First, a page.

Joel came to CSU from the hot and humid south where people mostly worry about what to do with all the water falling out of the sky; of course that is changing these days. He took a circuitous path to arrive at fluvial geomorphology as a profession, starting out remediating old industrial sites along the Hudson River and looking wistfully out at the water, which sometimes flowed south and sometimes north. A brief stint with a conservation organization and some time at a municipal water utility made him realize that his calling was to work on the technical aspects of water resource and ecosystem management. In his search for a graduate program, he discovered the field of fluvial geomorphology and was hooked. Joel studied with Martin Doyle at UNC-Chapel Hill (now at Duke) in a truly interdisciplinary group of ecologists, geographers, and hydrologists. There he worked on a number of projects related to assessing the efficacy of North Carolina's state-run stream and wetland mitigation program, from a technical and governance standpoint. His masters work involved a hydraulic analysis of stream restoration's potential to attenuate flood waves. After two years at an environmental engineering firm navigating the turbid waters of suburban Atlanta, he and his wife turned their gazes west to her home state of Colorado. At CSU, Joel hopes to draw on the technical strengths of the engineering program and the rich heritage in geomorphology and ecology here to develop new methods for evaluating how channels might respond to future climate change and water withdrawals within a basin. He is working with Brian Bledsoe and the students and professors of the IWATER program to develop this research topic and is excited about tying his research interests in with the other represented disciplines.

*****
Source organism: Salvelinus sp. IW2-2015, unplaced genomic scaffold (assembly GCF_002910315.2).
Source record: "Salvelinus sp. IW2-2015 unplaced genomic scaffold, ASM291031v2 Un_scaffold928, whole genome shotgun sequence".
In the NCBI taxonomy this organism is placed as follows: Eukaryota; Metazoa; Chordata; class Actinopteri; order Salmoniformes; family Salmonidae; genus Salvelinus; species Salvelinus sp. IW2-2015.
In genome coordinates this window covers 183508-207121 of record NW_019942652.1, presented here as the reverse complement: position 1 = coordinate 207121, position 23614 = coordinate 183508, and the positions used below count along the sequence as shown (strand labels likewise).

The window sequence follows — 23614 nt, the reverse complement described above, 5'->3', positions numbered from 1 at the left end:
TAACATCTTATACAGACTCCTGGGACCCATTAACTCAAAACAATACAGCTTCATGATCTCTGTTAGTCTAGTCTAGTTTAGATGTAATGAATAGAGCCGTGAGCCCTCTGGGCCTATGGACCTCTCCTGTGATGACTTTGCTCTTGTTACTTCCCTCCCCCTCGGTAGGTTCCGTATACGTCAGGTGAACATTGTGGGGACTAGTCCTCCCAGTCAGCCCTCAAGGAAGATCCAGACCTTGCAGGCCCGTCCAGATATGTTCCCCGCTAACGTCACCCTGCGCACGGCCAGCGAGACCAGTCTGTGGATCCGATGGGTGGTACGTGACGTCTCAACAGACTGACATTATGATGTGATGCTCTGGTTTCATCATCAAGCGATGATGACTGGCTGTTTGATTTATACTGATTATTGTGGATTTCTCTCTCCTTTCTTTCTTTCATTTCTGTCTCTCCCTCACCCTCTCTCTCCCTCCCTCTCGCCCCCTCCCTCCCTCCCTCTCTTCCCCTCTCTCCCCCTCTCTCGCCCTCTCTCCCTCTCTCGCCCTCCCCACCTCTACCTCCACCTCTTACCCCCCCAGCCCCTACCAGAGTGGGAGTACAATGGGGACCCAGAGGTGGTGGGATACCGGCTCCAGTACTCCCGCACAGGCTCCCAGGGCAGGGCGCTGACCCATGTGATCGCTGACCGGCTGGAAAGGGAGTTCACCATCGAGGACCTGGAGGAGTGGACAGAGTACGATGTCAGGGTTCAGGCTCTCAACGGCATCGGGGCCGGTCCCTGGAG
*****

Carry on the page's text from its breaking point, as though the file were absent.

The primary mission of I-WATER is to prepare Ph.D. students to work in an interdisciplinary team-based activity. Our research themes involve interacting teams of hydrologists, meteorologists, ecologists, and management experts. I-WATER features problem-focused research to bridge basic and applied science by combining fundamental research on scientific problems with application of scientific knowledge to actual resource issues.
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